Armyworms are caterpillars that attack rice. There are at least three species of armyworm which attack rice in Asia. These are the rice swarming caterpillar , common cutworm , and the rice ear-cutting caterpillar.
A single armyworm egg mass contains hundreds of eggs. Each female lays 800−1000 eggs during its lifetime of about one week.
What it does?
Armyworm feeds on rice by cutting off leaves and young seedlings at the plant's base. They can also cut off rice panicles from base.
Why and where it occurs
Adult armyworms survive better and produce more eggs when the temperature is at 15°C maximum, and when plants are naturally fertilized. Periods of drought followed by heavy rains, and the presence of alternate hosts also sustain the development of armyworms.
Armyworms are nocturnal.
The larvae usually feed in the upper portion of the rice canopy on cloudy days or at night; while the adult feeds, mates, and migrates at night and rests in daytime at the base of the plant.
In dryland fields, armyworm pupa can be found in the soil or at the base of the rice plants. In wetlands, they pupate on the plants or on grassy areas along the field borders.
How to identify
Check for feeding damage.
Armyworms feed on leaf tips and along leaf margins. When they eat whole leaves, they can remove them completely or leave only the midribs.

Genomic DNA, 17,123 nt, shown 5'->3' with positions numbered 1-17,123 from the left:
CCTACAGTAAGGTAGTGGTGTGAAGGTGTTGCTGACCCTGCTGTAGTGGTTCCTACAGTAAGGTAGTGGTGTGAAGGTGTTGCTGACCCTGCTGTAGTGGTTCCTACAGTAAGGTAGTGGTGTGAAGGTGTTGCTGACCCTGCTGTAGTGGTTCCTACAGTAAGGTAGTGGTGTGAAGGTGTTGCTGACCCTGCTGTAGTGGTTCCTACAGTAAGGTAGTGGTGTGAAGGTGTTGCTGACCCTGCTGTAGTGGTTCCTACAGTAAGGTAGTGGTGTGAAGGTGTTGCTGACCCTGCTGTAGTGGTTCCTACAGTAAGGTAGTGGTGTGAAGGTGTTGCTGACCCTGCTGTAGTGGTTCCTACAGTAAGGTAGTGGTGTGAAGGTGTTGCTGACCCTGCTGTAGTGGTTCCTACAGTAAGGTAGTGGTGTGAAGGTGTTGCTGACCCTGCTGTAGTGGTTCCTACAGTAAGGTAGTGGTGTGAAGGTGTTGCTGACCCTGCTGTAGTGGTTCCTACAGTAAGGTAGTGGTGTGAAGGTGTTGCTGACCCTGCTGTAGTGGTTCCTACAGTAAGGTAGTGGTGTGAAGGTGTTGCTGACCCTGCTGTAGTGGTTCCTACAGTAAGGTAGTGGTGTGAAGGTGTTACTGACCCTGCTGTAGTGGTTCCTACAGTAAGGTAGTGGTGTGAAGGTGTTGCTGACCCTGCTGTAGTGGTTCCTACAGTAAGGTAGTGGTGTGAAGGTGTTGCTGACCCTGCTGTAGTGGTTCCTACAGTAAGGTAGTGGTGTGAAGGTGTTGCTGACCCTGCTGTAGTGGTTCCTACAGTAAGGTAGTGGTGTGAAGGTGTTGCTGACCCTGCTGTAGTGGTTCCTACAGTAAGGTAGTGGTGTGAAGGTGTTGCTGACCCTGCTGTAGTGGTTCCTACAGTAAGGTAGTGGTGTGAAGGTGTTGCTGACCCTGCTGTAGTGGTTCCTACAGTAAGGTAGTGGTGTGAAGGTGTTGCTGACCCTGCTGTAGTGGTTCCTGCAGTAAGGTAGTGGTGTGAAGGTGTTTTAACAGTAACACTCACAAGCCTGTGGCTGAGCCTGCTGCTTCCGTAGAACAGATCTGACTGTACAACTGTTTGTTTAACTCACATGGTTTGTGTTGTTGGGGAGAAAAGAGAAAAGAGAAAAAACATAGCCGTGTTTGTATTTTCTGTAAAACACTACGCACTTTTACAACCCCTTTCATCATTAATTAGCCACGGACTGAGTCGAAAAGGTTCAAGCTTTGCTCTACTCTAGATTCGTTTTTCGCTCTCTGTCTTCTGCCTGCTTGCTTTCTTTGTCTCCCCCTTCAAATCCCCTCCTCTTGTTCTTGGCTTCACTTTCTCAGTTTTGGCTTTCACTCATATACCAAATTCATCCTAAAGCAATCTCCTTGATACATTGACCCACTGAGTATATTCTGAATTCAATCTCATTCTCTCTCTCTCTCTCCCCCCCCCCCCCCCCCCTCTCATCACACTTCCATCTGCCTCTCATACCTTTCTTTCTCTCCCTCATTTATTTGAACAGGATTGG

Armyworm damage can be mistaken for cutworm feeding. The characteristic form of armyworm damage is leaf removal. To confirm, check for the presence of the insect and its egg mass.
Why is it important
The rice armyworm can be a problem at all stages of the rice crop.
Yield losses can occur when the population is high. It becomes very destructive that it can totally damage the host plant.
During an outbreak, armyworms become highly abundant and can move in large groups from field to field to feed and attack the crops.
How to manage
Flooding seedbeds is the best defense against armyworms.
To prevent armyworm infestation:
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